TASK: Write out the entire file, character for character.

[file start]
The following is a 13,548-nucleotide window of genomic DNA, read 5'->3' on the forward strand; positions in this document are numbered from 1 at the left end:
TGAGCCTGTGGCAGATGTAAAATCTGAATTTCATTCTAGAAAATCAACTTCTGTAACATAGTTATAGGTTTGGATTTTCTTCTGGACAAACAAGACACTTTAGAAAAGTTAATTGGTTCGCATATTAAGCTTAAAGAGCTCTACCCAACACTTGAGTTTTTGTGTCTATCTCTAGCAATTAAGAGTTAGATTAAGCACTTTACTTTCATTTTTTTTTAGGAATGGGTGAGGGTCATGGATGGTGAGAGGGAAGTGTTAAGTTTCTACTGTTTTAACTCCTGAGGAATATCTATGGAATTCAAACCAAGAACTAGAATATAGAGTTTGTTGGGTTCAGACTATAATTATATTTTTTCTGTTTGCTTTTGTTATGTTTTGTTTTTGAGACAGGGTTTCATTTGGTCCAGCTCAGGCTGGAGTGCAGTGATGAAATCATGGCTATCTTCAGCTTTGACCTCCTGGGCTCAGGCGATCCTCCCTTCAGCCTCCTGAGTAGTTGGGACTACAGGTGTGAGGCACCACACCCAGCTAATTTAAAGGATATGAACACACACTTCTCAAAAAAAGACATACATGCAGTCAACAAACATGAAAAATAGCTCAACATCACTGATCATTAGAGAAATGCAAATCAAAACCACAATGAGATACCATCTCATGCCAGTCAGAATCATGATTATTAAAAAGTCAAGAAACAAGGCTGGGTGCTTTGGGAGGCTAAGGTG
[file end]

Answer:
The following is a 13,548-nucleotide window of genomic DNA, read 5'->3' on the forward strand; positions in this document are numbered from 1 at the left end:
TGAGCCTGTGGCAGATGTAAAATCTGAATTTCATTCTAGAAAATCAACTTCTGTAACATAGTTATAGGTTTGGATTTTCTTCTGGACAAACAAGACACTTTAGAAAAGTTAATTGGTTCGCATATTAAGCTTAAAGAGCTCTACCCAACACTTGAGTTTTTGTGTCTATCTCTAGCAATTAAGAGTTAGATTAAGCACTTTACTTTCATTTTTTTTTAGGAATGGGTGAGGGTCATGGATGGTGAGAGGGAAGTGTTAAGTTTCTACTGTTTTAACTCCTGAGGAATATCTATGGAATTCAAACCAAGAACTAGAATATAGAGTTTGTTGGGTTCAGACTATAATTATATTTTTTCTGTTTGCTTTTGTTATGTTTTGTTTTTGAGACAGGGTTTCATTTGGTCCAGCTCAGGCTGGAGTGCAGTGATGAAATCATGGCTATCTTCAGCTTTGACCTCCTGGGCTCAGGCGATCCTCCCTTCAGCCTCCTGAGTAGTTGGGACTACAGGTGTGAGGCACCACACCCAGCTAATTTAAAGGATATGAACACACACTTCTCAAAAAAAGACATACATGCAGTCAACAAACATGAAAAATAGCTCAACATCACTGATCATTAGAGAAATGCAAATCAAAACCACAATGAGATACCATCTCATGCCAGTCAGAATCATGATTATTAAAAAGTCAAGAAACAAGGCTGGGTGCTTTGGGAGGCTAAGGTG